The latest innovations in tractor tire inflation
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The latest innovations in tractor tire inflation


All indicators lead in the same direction. A 2013 report from the National Highway Traffic Safety Administration (NHTSA) says that under-inflation is the leading cause of tire failure. The Federal Motor Carrier Safety Administration (FMCSA) cites defective tires as a leading factor in crashes involving commercial vehicles. A 2010 Technology & Maintenance Council (TMC) report on tire pressure and inflation states that tires are the second leading cause of roadside inspection citations.

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Today, increasingly stringent fuel economy standards for trucks are driving manufacturers to look for new ways to help improve MPG. According to the EPA, under-inflation of as little as 10 PSI can lead to a reduction in fuel economy between 0.5 and 1%.


Dana’s tire pressure system now in development.

“There are several ways for trailer manufacturers to achieve the new fuel economy targets,” says Matt Wilson, business unit manager for Hendrickson Controls. “Ultimately, trailer OEMs will need to decide which technologies will be required for compliance, but since automatic tire inflation systems are one of the technologies that are named in the proposed regulations, we expect that overall demand for tire inflation systems will increase.”

Beyond improving fuel economy, tire pressure optimization technology presents an opportunity for commercial vehicle fleets. Improper inflation also causes sidewalls to extend and contract, creating excessive heat and fatigue, accelerated tire wear and greater susceptibility to damage.


Increasing interest

Although those risks are well known, effective tire pressure inspection and maintenance can be a challenge. For drivers and fleet maintenance personnel, taking a pressure reading on every tire can be a lengthy process. It is no surprise that fleet managers are showing increased interest in tire pressure monitoring and inflation systems for trailers, as well as tractor systems.

Dana Holding Corp. is road testing a new tire pressure management technology for linehaul tractors. The internal axle system is engineered to automatically maintain proper inflation in tires on 6×4, 6×2 and 4×2 drive axle configurations and non-driven steer axles from multiple manufacturers.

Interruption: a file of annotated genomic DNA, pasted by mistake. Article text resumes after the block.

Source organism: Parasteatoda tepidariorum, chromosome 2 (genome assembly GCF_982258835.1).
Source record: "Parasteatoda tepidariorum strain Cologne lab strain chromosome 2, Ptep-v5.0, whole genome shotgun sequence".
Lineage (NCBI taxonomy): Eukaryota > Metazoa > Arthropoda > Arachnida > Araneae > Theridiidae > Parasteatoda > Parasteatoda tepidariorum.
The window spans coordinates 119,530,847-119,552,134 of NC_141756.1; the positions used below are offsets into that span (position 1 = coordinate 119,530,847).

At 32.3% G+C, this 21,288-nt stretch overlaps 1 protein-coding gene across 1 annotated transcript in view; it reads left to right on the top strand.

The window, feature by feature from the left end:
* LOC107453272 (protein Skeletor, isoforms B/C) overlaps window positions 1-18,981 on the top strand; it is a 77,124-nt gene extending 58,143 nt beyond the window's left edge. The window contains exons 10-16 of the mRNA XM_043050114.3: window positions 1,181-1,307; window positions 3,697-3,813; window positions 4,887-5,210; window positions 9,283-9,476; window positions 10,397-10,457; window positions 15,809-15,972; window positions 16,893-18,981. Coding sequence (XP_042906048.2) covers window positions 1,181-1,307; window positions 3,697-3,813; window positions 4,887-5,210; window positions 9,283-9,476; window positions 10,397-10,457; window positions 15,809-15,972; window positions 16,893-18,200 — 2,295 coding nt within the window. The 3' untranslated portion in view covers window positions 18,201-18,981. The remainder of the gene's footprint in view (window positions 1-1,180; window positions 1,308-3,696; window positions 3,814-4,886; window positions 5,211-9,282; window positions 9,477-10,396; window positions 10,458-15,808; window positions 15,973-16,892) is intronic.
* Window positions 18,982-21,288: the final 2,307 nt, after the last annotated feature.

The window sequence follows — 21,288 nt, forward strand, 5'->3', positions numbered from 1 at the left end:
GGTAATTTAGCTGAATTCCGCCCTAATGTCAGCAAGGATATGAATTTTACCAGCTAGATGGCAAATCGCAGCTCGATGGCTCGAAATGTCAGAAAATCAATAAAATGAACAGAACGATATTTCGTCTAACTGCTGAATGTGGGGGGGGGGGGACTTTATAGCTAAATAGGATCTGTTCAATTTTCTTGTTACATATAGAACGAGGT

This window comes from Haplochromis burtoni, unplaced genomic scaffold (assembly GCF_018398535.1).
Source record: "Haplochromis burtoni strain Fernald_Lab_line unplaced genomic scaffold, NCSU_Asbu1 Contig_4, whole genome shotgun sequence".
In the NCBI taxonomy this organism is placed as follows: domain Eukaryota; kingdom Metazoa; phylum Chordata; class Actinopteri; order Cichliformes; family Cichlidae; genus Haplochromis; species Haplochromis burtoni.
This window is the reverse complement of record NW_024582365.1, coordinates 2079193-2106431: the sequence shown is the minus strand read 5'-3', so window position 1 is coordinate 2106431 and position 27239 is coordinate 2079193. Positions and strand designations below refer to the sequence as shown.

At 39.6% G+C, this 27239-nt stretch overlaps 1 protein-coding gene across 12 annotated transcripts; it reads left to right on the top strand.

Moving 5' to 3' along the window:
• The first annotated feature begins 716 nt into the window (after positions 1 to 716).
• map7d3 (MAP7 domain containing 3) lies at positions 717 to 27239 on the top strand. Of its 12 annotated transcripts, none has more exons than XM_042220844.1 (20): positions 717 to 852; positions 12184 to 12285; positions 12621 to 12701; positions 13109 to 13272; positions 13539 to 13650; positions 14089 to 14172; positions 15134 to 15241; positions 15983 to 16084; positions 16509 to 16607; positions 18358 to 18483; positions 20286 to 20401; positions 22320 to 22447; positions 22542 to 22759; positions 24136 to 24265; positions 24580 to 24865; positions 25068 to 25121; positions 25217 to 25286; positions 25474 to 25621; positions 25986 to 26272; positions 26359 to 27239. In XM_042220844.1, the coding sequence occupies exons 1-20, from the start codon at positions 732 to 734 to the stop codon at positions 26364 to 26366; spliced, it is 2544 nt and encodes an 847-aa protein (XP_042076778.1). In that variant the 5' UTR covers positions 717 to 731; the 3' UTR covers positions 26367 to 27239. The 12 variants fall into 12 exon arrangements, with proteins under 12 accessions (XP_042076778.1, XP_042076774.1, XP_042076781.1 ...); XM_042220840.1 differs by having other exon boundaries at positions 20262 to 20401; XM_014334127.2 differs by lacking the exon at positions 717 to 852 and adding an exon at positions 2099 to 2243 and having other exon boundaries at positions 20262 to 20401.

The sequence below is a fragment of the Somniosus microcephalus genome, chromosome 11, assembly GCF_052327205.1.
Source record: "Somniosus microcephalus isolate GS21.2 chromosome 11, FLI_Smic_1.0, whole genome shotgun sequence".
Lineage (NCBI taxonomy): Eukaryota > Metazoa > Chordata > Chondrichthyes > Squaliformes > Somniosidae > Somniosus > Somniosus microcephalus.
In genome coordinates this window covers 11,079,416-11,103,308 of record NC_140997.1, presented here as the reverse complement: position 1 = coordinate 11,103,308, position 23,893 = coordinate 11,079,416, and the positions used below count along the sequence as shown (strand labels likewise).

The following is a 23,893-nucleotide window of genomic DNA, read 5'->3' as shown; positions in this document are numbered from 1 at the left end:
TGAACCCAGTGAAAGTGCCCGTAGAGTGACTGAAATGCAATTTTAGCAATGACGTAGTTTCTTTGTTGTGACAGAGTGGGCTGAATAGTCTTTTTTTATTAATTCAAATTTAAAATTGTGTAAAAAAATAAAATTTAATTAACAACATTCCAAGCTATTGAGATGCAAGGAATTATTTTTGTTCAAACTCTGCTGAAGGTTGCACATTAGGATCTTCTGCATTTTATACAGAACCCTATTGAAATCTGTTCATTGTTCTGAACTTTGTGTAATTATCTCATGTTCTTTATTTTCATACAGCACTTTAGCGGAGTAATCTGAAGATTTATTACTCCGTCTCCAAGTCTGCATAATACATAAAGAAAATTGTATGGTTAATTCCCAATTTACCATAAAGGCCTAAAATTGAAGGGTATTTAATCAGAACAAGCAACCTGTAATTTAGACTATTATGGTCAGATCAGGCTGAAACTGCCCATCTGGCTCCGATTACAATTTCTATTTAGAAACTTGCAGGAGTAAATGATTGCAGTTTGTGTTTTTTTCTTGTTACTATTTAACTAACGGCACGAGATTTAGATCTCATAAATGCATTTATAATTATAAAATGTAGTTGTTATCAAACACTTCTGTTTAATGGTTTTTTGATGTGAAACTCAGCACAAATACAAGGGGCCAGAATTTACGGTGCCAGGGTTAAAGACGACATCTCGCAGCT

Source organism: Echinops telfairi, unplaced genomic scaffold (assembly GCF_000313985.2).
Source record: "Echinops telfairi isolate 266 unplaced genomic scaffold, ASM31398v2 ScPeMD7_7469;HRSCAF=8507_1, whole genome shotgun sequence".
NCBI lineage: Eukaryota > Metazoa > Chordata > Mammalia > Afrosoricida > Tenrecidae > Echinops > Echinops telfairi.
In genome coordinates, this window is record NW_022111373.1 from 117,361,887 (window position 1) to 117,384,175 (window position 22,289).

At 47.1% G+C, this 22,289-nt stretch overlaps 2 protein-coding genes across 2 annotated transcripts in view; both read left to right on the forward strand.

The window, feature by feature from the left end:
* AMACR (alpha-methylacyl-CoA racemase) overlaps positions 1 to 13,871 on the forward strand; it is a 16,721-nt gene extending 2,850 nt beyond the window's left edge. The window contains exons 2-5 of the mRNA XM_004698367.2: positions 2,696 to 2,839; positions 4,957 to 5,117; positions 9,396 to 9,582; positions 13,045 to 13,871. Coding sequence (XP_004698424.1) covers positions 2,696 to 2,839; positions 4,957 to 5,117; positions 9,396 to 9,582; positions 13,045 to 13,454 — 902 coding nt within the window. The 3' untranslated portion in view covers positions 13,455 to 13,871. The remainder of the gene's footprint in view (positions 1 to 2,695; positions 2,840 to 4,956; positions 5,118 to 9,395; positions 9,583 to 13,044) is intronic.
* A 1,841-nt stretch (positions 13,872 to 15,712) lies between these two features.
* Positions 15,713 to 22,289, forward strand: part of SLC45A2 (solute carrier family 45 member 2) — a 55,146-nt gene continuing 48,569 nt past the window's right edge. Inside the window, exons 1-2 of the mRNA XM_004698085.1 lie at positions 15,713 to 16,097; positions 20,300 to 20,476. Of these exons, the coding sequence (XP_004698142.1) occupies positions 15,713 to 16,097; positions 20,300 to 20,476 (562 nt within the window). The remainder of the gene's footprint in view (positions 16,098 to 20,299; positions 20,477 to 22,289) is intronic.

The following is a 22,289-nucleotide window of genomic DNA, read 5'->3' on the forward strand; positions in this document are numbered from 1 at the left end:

The Dana tire pressure management technology (as seen in the above photo) automatically initiates periodic system and pressure checks while driving, inflates tires as needed to optimum pressure and equalizes pressure in all tractor tires. The integrated system for OEM installation is compatible with J1587 and J1939 communications protocols so its electronic control unit can communicate tire inflation issues requiring immediate attention to a dashboard display. The steer-axle part of the system features a rotary joint with a cross-drilled spindle to supply air to the tires.

Future options may include a multi-channel system that can regulate up to eight wheel ends separately, as well as the ability to measure each tire’s internal air temperature.

The SmarTire Tire Pressure Monitoring System by Bendix Commercial Vehicle Systems has been added as a factory-installed option on Freightliner Cascadia and Cascadia Evolution models. SmarTire TPMS obtains temperature and pressure readings directly from inside tires and communicates wirelessly to an on-board receiver to provide real-time pressure and temperature data, along with alerts, via an in-vehicle display.Hendrickson

SmarTire TPMS also comes standard with trailer monitoring capabilities. Once the tractor is connected to a trailer equipped with the Bendix SmarTire Trailer-Link TPMS, trailer data will be automatically displayed in the tractor, monitoring all tires on a tractor-trailer combination. The system is also sold for retrofit in a kit that includes sensors, antennae, receiver, wiring and display.


Bendix is adding service options to SmarTire TPMS that will allow for sensor programming without the need to use of a separate sensor diagnostic tool. It is also providing ability to program a sensor by simply removing 5 PSI of air from the tire by using the system’s display.

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Fleet Equipment Magazine